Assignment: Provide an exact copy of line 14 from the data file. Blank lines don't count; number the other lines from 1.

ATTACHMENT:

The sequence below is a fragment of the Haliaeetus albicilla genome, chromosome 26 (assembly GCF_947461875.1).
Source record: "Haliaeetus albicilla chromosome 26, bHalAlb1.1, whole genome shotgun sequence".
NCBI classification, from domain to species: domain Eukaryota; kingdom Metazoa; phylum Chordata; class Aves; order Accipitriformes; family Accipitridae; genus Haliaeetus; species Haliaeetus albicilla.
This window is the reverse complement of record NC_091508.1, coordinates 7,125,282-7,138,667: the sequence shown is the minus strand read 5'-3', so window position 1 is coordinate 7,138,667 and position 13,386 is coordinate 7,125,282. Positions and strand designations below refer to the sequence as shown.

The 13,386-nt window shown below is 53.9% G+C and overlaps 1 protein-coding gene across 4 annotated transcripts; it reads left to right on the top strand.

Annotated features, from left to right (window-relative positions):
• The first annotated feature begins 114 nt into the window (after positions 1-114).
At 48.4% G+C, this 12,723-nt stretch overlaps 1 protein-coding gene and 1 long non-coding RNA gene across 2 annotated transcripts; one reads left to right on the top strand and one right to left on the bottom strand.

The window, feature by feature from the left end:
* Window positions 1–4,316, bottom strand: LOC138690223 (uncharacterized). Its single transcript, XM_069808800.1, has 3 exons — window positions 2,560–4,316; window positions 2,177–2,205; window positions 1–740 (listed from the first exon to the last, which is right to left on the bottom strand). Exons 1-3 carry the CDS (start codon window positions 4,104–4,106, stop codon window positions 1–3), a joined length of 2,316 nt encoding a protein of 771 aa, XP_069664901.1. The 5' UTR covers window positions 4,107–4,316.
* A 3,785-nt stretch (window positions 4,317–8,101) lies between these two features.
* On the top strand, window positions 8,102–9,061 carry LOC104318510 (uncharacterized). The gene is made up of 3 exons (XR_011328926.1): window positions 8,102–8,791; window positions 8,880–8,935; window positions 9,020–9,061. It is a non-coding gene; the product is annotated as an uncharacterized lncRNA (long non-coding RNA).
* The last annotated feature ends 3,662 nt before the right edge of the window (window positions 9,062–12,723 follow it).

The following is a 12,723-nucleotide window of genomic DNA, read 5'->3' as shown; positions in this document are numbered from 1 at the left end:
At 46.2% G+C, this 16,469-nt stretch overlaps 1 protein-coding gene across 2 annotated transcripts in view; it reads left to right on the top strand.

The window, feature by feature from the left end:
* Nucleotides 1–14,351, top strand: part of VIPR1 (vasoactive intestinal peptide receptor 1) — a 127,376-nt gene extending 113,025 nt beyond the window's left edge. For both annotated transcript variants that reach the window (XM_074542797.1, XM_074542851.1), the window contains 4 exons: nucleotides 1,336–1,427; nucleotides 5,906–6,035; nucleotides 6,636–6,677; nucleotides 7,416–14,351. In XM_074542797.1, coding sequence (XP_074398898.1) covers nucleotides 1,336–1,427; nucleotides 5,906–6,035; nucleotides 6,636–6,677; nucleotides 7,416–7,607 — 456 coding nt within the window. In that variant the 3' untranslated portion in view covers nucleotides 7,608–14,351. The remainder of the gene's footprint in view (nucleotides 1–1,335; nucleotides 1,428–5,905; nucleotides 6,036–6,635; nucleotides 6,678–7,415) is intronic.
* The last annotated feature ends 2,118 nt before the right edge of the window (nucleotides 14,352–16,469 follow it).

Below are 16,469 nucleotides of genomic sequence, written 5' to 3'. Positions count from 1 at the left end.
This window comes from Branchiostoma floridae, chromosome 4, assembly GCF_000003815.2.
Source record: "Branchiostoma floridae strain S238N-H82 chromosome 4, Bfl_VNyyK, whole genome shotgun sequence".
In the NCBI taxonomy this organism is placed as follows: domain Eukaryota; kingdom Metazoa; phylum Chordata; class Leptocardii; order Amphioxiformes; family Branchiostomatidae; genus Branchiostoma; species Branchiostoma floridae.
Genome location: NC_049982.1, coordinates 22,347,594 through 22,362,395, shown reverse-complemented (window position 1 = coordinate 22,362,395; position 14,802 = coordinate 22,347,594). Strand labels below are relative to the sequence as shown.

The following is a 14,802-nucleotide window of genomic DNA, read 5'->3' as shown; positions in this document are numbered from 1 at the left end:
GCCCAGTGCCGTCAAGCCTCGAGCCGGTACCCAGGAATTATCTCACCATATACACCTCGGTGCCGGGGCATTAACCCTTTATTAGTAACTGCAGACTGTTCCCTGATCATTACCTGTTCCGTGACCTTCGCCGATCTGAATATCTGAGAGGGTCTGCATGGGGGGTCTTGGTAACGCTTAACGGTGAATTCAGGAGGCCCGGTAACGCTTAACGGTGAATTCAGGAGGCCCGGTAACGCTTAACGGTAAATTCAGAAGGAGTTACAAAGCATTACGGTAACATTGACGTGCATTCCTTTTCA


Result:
The following is a 12,723-nucleotide window of genomic DNA, read 5'->3' as shown; positions in this document are numbered from 1 at the left end: